Motor Control

To specify a plan of action, the central nervous system (CNS) must first transfer sensory inputs into motor goals such as the direction, amplitude, and velocity of the intended movement. Then, to execute movements, the CNS must convert these desired goals into signals controlling the muscles that are active during the execution of even the simplest kind of limb trajectory. Thus, the CNS must transform information about a small number of variables (direction, amplitude, and velocity) into a large number of signals to many muscles. Any transformation of this type is "ill-posed" in the sense that an exact solution may be either not available or not unique. How the nervous system computes these transformations has been the focus of recent studies.

Specifically, to plan an arm trajectory toward an object, the CNS first must locate the position of the object with respect to the body and represent the initial position of the arm. Recordings from single neurons in the parietal cortex and superior colliculus in awake monkeys have significantly contributed to our understanding of how space is represented. There is some evidence that in the parietal cortical areas there are retinotopic neurons whose activity is tuned by signals derived from somatosensory sources. Their visual receptive field is modified by signals representing both eye and head position. This result suggests that parietal area 7a contains a representation of space in body-centered space. Neurons representing object location in body-independent (allocentric) coordinates have also been found in the parietal cortex and in the HIPPOCAMPUS (Andersen et al. 1993).

To specify the limb's trajectory toward a target, the CNS must locate not only the position of an object with respect to the body but also the initial position of the arm. The conventional wisdom is that proprioception provides information about arm configuration to be used in the programming of the arm's trajectory. However there is experimental evidence indicating that information about the initial position of the limb derives from a number of sources, including the visual afferences (Ghez, Gordon, and Ghilardi 1993).

The current view on the formation of arm trajectories is that the CNS formulates the appropriate command for the desired trajectory on the basis of knowledge about the initial arm position and the target's location. Recent psychophysical evidence supports the hypothesis that the planning of limbs' movements constitutes an early and separate stage of information processing. According to this view, during planning the brain is mainly concerned with establishing movement kinematics, a sequence of positions that the hand is expected to occupy at different times within the extrapersonal space. Later, during execution, the dynamics of the musculoskeletal system are controlled in such a way as to enforce the plan of movement within different environmental conditions.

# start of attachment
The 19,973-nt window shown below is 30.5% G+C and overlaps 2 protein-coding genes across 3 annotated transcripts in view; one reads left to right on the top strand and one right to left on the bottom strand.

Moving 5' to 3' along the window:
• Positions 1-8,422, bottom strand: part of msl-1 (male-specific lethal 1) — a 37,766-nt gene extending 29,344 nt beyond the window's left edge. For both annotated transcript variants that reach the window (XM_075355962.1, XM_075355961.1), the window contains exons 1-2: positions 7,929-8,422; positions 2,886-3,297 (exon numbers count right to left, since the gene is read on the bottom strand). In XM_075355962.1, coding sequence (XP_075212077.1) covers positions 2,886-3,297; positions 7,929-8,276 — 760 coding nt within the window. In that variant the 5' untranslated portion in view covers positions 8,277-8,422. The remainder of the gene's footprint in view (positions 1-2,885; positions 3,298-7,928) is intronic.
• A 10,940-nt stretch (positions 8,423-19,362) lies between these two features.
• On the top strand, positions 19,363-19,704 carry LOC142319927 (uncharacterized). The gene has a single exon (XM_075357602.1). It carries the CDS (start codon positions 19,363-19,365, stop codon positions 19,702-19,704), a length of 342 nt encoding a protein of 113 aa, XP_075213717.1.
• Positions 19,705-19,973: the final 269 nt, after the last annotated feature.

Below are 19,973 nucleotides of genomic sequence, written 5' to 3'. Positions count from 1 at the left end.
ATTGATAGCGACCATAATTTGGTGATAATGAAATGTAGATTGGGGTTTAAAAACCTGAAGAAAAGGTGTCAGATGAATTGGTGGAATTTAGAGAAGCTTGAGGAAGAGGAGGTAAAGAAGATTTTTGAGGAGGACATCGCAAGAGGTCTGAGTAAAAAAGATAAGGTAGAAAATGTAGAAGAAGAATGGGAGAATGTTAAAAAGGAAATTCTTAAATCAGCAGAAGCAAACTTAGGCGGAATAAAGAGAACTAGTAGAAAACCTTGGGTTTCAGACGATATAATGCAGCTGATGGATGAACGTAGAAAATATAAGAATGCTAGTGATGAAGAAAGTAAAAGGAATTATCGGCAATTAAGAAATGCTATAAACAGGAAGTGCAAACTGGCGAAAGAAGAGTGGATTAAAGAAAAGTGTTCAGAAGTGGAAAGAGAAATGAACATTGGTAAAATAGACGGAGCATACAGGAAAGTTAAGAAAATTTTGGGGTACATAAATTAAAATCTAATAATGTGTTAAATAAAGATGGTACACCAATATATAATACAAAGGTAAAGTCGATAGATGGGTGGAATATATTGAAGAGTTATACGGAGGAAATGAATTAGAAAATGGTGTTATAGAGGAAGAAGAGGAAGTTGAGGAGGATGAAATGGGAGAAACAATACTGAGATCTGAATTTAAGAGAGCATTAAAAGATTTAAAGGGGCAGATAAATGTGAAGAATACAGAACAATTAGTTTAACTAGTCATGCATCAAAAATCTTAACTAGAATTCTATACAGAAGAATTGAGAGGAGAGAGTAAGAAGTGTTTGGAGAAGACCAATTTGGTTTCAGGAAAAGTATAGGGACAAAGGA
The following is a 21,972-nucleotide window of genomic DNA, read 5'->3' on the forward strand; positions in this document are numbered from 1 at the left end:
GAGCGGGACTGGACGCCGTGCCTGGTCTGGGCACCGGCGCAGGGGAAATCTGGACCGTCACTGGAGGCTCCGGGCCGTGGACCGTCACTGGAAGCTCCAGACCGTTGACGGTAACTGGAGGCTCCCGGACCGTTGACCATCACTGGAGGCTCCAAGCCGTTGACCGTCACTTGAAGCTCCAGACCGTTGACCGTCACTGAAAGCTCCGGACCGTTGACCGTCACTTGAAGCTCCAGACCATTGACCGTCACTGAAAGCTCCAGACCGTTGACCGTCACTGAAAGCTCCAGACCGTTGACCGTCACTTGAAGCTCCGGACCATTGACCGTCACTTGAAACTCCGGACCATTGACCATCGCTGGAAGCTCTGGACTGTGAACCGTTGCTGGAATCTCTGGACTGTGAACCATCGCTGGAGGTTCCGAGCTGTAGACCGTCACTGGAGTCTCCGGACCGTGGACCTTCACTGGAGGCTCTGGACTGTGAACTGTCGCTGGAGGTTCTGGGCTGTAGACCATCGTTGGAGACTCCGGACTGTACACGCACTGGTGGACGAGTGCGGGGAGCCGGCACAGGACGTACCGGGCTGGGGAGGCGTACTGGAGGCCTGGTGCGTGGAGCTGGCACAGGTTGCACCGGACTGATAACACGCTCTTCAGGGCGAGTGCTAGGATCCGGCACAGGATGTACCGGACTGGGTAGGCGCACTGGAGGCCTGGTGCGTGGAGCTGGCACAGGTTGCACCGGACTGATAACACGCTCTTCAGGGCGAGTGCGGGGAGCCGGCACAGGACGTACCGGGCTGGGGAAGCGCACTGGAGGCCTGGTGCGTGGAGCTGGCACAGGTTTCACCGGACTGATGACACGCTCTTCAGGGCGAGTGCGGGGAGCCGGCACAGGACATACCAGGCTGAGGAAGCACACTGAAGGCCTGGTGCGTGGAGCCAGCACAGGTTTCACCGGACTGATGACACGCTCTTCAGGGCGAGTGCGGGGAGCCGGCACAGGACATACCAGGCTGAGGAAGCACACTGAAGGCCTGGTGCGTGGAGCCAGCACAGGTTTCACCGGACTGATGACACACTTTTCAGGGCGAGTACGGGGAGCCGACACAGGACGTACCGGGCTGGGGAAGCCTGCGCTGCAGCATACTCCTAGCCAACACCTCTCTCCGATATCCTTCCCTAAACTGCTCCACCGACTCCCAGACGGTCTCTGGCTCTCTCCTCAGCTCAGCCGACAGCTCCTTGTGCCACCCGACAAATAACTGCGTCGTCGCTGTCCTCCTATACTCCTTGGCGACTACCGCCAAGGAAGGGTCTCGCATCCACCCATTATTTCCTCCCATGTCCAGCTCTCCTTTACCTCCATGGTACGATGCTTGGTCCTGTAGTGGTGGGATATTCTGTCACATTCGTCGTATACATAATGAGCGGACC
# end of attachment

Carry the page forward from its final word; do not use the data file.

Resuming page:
There is evidence indicating that the planning of arm trajectories is specified by the CNS in extrinsic coordinates. The analysis of arm movements has revealed kinematic invariances (Abend, Bizzi, and Morasso, 1982; Morasso 1981). Remarkably, these simple and invariant features were detected only when the hand motion was described with respect to a fixed Cartesian reference frame, a fact suggesting that CNS planning takes place in terms of the hand's motion in space (Flash and Hogan 1985). Even complex curved movements performed by human subjects in an obstacle-avoidance task displayed invariances in the hand's motion and not in joint motion (Abend et al. 1982). The data derived from straight and curved movements indicate that the kinematic invariances could be derived from a single organizing principle based on optimizing endpoint smoothness (Flash and Hogan 1985). It follows that if actions are planned in spatial or extrinsic coordinates, then for the execution of movement, the CNS must convert the desired direction and velocity of the limb into signals that control muscles.

Investigators of motor control have been well aware of the computational complexities involved in the production of muscle forces. A variety of proposals have been made to explain these complexities. In theory, in a multijoint limb, the problem of generation forces may be addressed only after the trajectory of the joint angles has been derived from the trajectory of the endpoint -- that is, after an inverse kinematics problem has been solved. Investigations in robot control in the late 1970s and early 1980s have shown that both the inverse kinematic and inverse dynamic problems may be efficiently implemented in a digital computer for many robot geometries. On the basis of these studies, investigators have argued that the brain may be carrying out inverse kinematic and dynamic computations when moving the arm in a purposeful way.

One way to compute inverse dynamics is based on carrying out explicitly the algebraic operations after representing variables such as positions, velocity acceleration, torque, and inertia. This hypothesis, however, is unsatisfactory because there is no allowance for the inevitable mechanical vagaries associated with any interaction with the environment.